Cell Phone Etiquette You Need To Know
Owning a cell phone can be a lot of fun. It’s portable, convenient, and is comforting to have when driving alone late at night. But now that there are millions of people who own cell phones, proper cell phone etiquette is becoming a concern. Owning a cell phone doesn’t give a person a right to be rude or inconsiderate of others. It may be okay to take your phone with you and have it on while you are in business settings, with the exception of business meetings, but it’s not okay in some social settings. People in a movie theater aren’t going to appreciate it if your cell phone is ringing during a movie.
They’ll be even more annoyed if you answer it and talk during the movie. A nice leisurely dinner at a restaurant can be ruined if someone at the table next to you has their phone on and is taking calls. I’ve even been in church near someone who apparently thought it was okay to take a call during services. I was close enough to hear what was being said and it definitely was not an urgent call. Yes, sometimes it may be necessary to have your cell phone on even if you are in a restaurant, theater, concert hall, or meeting.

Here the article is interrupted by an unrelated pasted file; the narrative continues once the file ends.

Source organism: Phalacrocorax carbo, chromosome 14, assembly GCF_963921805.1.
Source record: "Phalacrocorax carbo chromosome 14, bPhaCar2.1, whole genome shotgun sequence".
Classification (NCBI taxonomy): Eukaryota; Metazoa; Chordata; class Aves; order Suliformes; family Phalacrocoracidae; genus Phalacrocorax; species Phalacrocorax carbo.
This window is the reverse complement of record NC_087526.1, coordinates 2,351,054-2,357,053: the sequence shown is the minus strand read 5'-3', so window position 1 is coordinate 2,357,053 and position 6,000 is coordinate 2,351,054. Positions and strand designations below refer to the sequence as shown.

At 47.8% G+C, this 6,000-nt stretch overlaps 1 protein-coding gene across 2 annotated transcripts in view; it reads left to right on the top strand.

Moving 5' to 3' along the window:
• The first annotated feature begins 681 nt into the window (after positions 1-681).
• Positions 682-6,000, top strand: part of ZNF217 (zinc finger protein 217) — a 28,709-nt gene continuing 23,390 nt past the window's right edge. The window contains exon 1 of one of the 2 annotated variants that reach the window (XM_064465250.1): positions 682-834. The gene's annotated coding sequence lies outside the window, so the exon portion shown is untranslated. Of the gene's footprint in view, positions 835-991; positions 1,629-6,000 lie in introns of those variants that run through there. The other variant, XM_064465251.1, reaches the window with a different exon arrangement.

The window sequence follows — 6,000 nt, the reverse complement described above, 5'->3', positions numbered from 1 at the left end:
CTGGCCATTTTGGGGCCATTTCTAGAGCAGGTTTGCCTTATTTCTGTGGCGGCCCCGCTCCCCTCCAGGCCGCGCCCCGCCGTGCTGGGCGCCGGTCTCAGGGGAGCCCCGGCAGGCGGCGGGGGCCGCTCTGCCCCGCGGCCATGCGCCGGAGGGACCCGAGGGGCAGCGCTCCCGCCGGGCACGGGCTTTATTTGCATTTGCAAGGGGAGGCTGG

In those situations, put the phone on vibrate. If the phone goes off, discreetly check to see who is calling. If it is necessary to talk to the caller, excuse yourself and go to a quiet area out of earshot of the other diners, theater patrons, etc and return the call. In some parts of the world wireless phone jamming devices have been installed in public places so that your phone just won’t work. In many other places, signs are starting to pop up telling people to turn off their cell phones in both public and private buildings. Not turning off a cell phone can even cost a person money. In New York City, there’s a $50 fine for breaking a bylaw that prohibits the use of mobile/cell phones at all indoor performances. A person can choose to be part of the problem or part of the solution. If people demonstrate consideration for others there won’t be the need for more jamming devices, more “no cell phone” signs, and more laws being passed to fine users who don’t obey the “no cell phone” rules. Make sure the voice mail is set up on your phone.
Encourage people to leave a message for you if you are not able to answer the phone. Then return the call as soon as you can. But make sure to return the call. Just as it is inconsiderate to take a call in a restaurant or theater, etc. it is also inconsiderate to not return a call in a timely manner.
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